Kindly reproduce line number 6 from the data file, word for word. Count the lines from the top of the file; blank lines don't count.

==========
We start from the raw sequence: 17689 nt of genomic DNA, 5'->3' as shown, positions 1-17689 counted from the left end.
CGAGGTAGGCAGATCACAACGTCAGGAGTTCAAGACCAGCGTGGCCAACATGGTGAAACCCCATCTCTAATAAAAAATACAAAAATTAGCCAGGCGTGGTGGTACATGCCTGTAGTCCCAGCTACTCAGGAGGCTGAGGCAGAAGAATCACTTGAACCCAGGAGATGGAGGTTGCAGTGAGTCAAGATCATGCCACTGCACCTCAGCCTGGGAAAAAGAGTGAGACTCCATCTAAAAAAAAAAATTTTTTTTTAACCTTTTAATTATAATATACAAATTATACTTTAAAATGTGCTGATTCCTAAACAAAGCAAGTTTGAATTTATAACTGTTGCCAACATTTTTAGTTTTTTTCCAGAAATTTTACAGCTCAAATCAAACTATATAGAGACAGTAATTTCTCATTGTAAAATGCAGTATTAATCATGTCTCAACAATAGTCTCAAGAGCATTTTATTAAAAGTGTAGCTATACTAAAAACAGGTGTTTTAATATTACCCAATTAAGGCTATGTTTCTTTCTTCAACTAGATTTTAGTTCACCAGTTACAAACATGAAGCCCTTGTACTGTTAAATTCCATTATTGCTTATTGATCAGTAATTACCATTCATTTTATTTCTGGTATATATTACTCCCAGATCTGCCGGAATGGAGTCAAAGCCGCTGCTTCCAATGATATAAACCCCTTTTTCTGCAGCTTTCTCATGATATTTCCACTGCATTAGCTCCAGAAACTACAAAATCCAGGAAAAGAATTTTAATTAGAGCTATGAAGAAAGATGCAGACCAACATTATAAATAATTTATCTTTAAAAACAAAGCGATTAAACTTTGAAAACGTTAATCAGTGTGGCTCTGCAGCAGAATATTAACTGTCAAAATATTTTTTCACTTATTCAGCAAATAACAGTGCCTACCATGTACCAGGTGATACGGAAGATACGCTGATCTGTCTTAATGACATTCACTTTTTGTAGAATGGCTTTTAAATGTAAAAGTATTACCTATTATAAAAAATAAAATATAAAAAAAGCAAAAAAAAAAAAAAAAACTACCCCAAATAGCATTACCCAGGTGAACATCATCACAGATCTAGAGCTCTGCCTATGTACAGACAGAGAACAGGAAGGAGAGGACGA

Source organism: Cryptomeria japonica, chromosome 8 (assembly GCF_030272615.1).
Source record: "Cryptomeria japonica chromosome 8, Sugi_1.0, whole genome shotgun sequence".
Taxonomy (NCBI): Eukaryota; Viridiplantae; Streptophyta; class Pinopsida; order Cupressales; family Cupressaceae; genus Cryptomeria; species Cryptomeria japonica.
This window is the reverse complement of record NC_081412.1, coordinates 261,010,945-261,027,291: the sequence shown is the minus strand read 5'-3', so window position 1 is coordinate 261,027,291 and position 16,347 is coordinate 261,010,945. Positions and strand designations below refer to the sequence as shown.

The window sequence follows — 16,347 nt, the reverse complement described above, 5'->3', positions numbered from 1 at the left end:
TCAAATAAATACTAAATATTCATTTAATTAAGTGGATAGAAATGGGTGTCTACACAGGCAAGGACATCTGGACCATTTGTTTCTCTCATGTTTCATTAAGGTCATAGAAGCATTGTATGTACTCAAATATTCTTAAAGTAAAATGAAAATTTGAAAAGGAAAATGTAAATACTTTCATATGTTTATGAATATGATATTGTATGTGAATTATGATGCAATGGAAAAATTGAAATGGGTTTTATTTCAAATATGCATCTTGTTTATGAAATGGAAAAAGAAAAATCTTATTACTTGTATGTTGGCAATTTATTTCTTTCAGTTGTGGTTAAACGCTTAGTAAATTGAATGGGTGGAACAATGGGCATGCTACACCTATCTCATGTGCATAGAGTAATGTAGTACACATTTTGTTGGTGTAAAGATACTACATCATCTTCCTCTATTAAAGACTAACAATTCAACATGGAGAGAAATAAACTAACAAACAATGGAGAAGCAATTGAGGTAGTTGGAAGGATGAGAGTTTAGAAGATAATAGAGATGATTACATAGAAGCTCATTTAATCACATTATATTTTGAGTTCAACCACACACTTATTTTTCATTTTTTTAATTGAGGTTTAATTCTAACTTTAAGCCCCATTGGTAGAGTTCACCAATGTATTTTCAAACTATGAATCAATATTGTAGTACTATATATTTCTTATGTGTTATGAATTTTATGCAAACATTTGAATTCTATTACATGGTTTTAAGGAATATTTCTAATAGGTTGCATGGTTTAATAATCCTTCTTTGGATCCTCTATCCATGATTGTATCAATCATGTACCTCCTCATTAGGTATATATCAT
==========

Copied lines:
This window is the reverse complement of record NC_081412.1, coordinates 261,010,945-261,027,291: the sequence shown is the minus strand read 5'-3', so window position 1 is coordinate 261,027,291 and position 16,347 is coordinate 261,010,945. Positions and strand designations below refer to the sequence as shown.